Understanding Dynamics and Conditions

Operationalizing the Science

Making Climate Resilience a Reality

help with extraction of specific patterns for decision- making around key issues. For example, an AI solution deployed for the Department of Defense (DoD) helps search and uncover critical policy documents, within massive troves of context-rich text, that discuss the policies of interest and highlight groups tackling similar problems. This solution is changing the policy game for DoD and is open sourced for broader access and benefit. This is the kind of democratization of AI that will provide pathways to improve scientific collaboration and empower the shift to open data and open science paradigms, a first step toward the broader operationalization we envision.

or to deploy it for disaster prediction, mitigation, and recovery. For example, if climate models predict that a city will see a 50% yearly increase in precipitation by 2100, what changes should be made to allow the city to become more resilient to this increase? How does this environmental threat interrelate with economic, societal, and technological conditions? As a result of this difficulty in translating information into action, there is a limited infusion of valuable scientific information and products into daily operations, which further hinders crucial long-term planning and management of localities. Agencies can take steps to address this disconnect, including using advanced technologies to generate analyses and outputs that are relevant to specific industries or communities. For example, AI, specifically predictive analytics, is increasingly being used to identify demand-supply equations and characterize trends related to natural resources, such as water, food, energy, and critical minerals. AI could also be used to report livability metrics for cities now and to predict them in the future by integrating data sources such as local weather patterns, documented hazard sites, locations of critical infrastructure, city walkability, and reliability of public transport.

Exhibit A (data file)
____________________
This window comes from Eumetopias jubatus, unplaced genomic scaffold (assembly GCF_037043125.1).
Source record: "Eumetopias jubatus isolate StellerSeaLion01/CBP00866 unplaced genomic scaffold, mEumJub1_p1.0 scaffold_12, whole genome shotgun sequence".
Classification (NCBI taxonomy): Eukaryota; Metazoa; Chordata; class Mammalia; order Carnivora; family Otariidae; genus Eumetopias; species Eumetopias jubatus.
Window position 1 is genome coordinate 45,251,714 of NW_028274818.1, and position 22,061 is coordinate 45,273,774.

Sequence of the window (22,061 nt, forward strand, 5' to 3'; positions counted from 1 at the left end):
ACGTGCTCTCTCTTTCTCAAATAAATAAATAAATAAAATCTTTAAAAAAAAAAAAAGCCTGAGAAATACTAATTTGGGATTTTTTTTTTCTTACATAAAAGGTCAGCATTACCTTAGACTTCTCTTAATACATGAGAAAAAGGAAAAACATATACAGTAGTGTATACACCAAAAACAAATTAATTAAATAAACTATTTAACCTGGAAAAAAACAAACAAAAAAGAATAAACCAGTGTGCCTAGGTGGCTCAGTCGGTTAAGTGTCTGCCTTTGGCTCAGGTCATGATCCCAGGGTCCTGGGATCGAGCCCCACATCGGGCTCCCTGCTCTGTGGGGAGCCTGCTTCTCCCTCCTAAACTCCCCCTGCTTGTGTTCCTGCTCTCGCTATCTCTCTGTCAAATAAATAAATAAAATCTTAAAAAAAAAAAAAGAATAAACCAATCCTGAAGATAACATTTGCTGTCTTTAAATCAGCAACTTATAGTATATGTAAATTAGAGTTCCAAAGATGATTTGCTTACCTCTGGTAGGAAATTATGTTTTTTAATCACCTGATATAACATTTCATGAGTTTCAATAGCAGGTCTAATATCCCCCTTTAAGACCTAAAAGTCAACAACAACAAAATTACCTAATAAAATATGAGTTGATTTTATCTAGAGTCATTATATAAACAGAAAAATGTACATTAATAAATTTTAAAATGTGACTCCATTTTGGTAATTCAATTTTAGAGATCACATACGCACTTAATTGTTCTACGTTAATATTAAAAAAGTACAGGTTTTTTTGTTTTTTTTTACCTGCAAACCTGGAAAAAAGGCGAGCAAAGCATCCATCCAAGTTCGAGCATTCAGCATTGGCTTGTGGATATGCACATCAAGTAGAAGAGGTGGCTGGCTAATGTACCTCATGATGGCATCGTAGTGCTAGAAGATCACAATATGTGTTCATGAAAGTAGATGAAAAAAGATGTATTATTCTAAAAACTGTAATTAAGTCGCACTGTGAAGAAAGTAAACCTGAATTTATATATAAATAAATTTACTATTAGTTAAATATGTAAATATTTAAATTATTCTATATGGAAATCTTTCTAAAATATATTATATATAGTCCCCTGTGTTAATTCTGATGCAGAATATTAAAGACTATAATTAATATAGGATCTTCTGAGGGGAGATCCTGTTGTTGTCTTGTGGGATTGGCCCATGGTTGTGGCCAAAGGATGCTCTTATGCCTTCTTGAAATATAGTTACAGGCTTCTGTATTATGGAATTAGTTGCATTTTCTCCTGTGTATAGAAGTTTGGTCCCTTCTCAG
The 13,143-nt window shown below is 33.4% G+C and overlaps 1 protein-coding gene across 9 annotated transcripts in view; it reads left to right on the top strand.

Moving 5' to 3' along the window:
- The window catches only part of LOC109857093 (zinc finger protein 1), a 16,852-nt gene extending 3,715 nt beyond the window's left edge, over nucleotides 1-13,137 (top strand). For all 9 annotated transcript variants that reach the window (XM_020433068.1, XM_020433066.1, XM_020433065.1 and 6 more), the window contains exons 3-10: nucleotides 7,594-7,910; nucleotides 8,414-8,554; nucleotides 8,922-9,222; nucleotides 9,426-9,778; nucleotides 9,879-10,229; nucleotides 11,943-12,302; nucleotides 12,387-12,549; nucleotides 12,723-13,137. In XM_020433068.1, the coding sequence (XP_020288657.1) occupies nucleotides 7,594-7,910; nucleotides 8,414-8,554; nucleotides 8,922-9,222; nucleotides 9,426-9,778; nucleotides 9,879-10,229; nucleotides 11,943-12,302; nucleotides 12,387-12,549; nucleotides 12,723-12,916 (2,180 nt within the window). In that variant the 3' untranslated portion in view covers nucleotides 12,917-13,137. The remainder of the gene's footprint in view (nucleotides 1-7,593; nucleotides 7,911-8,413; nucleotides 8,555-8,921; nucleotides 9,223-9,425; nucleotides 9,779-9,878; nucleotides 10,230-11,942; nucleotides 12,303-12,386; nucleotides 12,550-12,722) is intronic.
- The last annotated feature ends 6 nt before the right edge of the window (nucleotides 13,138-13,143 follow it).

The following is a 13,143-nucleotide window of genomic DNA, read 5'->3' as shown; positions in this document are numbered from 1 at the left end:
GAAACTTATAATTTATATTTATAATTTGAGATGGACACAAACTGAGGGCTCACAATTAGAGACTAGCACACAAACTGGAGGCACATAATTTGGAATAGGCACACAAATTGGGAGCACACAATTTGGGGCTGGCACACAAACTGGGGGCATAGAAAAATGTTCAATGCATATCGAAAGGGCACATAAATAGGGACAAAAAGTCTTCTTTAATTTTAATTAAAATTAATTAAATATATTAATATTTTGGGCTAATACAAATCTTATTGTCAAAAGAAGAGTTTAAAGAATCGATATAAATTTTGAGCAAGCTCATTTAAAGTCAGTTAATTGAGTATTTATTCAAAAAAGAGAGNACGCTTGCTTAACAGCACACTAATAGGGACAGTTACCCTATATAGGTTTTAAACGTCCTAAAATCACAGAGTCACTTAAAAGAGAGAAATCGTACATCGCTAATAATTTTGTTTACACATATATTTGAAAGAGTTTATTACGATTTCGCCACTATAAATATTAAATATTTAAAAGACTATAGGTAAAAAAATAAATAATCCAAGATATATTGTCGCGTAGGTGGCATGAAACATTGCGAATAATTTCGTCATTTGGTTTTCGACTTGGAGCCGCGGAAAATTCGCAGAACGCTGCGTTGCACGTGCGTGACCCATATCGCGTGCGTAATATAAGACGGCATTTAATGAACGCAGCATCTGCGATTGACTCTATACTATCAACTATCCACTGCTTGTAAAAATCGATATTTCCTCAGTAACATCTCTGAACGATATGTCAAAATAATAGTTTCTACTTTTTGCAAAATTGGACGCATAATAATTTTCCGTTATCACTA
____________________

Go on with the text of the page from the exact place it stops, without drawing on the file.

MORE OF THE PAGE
Environment Extreme weather events and degradation of natural ecosystems

Society Vulnerable populations, health, interest groups/ alliances

Efficient, integrated outcomes

Better Access & Discover- ability

Improving Understanding

Scientific integrity and transparency

Government Legislative/regulatory changes, energy independence, national security

Scientific Information & Products

Economics Damage to properties and infrastructure, economic growth opportunities

Improved scale and relevance

Infusion of Scientific Products into Daily Lives

Technology Application of advanced technologies, innovation ecoystems, and partnerships

Infusion in Daily Lives

Efficient risk management and collaboration

Climate science deals with information that is presented across large time frames (decades and centuries) and spatial scales (multi-kilometer boxes), which can make it difficult to grapple with the relevance of it. Resilience planners and disaster response personnel may labor to translate climate information from computer models into actionable planning for climate resilience

Figure 1: Climate resilience requires an understanding of interconnected dynamic conditions along with broader application and access to information.